May 24, 2000
I'd spent the day at what some call the most magnificent Hindu and Buddhist temples in all of India; the cave temples, carved into the stone cliffs at Ajanta and Ellora. After seeing these visions for myself, I would surely agree. The very location of the temples was pure and pristine. Deep valley forests, serene and mystical, seemed a world away from the hectic, noisy streets of India. The caves were stunning, each unique in design, some dating back over two thousand years.
Dominating the view at the cave temples at Ellora, is the magnificent Kailasa Temple, or "Temple of the Gods", a well-known masterpiece. Kailasa temple, built by King Krishna I of the Rashtrakut dynasty in 760 CE, was the ultimate gesture of honor to the gods, and a grand feat of architecture. Twice the size of the Parthenon in Athens, this incredible endeavor required the removal of 200,000 tons of rock and is cut from a single piece of stone!
Kailasa, is a representation of the great Mount. Kailasa. This is Shiva's, the god of destruction, home in the Himalayas. It is still a pilgrimage site for Hindu believers today. But Hinduism is not the only religion represented in the Ellora cave temples, Buddhism and Jainism are equally present; and all three religions exist side by side on this sacred land. Ellora was once the crux of a major trade route, and its strategic position gave traveling merchant disciples a resting place to meditate, pray and sacrifice offerings to the gods. The cave temples at Ajanta, however, were not so well-known, and farther off the beaten trail.
UNESCO has long since declared these caves World Heritage Sites and has worked to preserve their legacy and history. From end to end, each cave tells a story that paints a very clear picture of the evolution of Buddhism from 2nd century BCE to 650 CE. As the designs of the caves get more elaborate we also begin to peek into the way of life far back in time.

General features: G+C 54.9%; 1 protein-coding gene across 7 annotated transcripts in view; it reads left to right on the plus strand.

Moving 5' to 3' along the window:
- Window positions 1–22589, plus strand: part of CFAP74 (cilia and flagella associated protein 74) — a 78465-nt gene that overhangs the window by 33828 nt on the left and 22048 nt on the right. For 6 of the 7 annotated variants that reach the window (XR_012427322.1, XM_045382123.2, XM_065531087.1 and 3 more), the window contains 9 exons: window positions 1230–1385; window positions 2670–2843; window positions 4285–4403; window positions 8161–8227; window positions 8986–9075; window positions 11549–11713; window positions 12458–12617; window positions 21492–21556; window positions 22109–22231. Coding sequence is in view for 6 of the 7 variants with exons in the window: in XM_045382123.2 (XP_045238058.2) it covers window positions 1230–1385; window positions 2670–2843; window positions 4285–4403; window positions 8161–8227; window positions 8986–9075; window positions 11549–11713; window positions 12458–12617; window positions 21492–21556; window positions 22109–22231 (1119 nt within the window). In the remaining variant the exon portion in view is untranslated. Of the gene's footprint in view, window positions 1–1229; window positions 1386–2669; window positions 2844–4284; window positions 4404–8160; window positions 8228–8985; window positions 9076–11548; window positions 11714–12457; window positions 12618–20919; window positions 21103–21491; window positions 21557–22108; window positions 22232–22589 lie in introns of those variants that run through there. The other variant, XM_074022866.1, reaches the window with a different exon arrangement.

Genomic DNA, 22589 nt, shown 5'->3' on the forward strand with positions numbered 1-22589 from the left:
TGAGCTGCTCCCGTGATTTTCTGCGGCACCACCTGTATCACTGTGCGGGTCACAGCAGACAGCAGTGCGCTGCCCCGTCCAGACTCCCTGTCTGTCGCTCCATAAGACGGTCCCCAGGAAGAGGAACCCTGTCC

I was amazed when I saw the famous Ajanta frescoes that decorate the insides of the caves from ceiling to floor. Is this religious graffitti? You would never believe that you were standing inside a cave! The mountains have been carved and sculpted into huge statues of Buddha, surrounded by precise rows of columns, sunken floors, and vaulted ceilings.
To create the look, monks would first coat the stone walls with a mixture of cow dung and rice husks, allow that to harden and dry, then cover the surface with narratives depicting scenes from Buddha's life. They would also use decorative designs like lotus blossoms, flowers, animals, and geometric abstractions on the ceilings.
The paintings are from the Jakatmala (stories Buddha told for moral lesson), they depict these moral lessons and show Buddha in his various incarnations. Buddha was once a pink elephant, a monkey, a king, and a beggar, all of which he remembered once he reached enlightenment and became Buddha.
Clues can be found in the paintings that show the way people lived. Over 100 different hair styles are depicted in the women. And they were very color coordinated with a great fashion sense. Okay, fashion sense may depend on your taste. In one picture of two men sitting together drinking wine, one man has on a blue cap with a striped shirt and matching blue socks. The other man has a matching red beret like cap to top off his red pants ensemble.
In addition to the fashion do's and don'ts, the sculptures in the caves speak to the way of the times. As a matter of fact, you'll notice that in the older caves Buddha was not yet worshipped as a god (because he had not reached enlightenment at that time) so he was not depicted in the carvings as he is in the later caves. Instead, the people worshipped the huge stuppa. As the people evolve into worshipping Buddha, stuppas are no longer a part of the cave décor. Small rooms toward the back of the temple are then consecrated to hold enormous statues of Buddha in various positions and postures.
There is so much history in India, and it stretches back thousands of years. Stay tuned as we continue to discover the fascinations of this beautiful land.
p.s. - Please e-mail me at ...firstname.lastname@example.org
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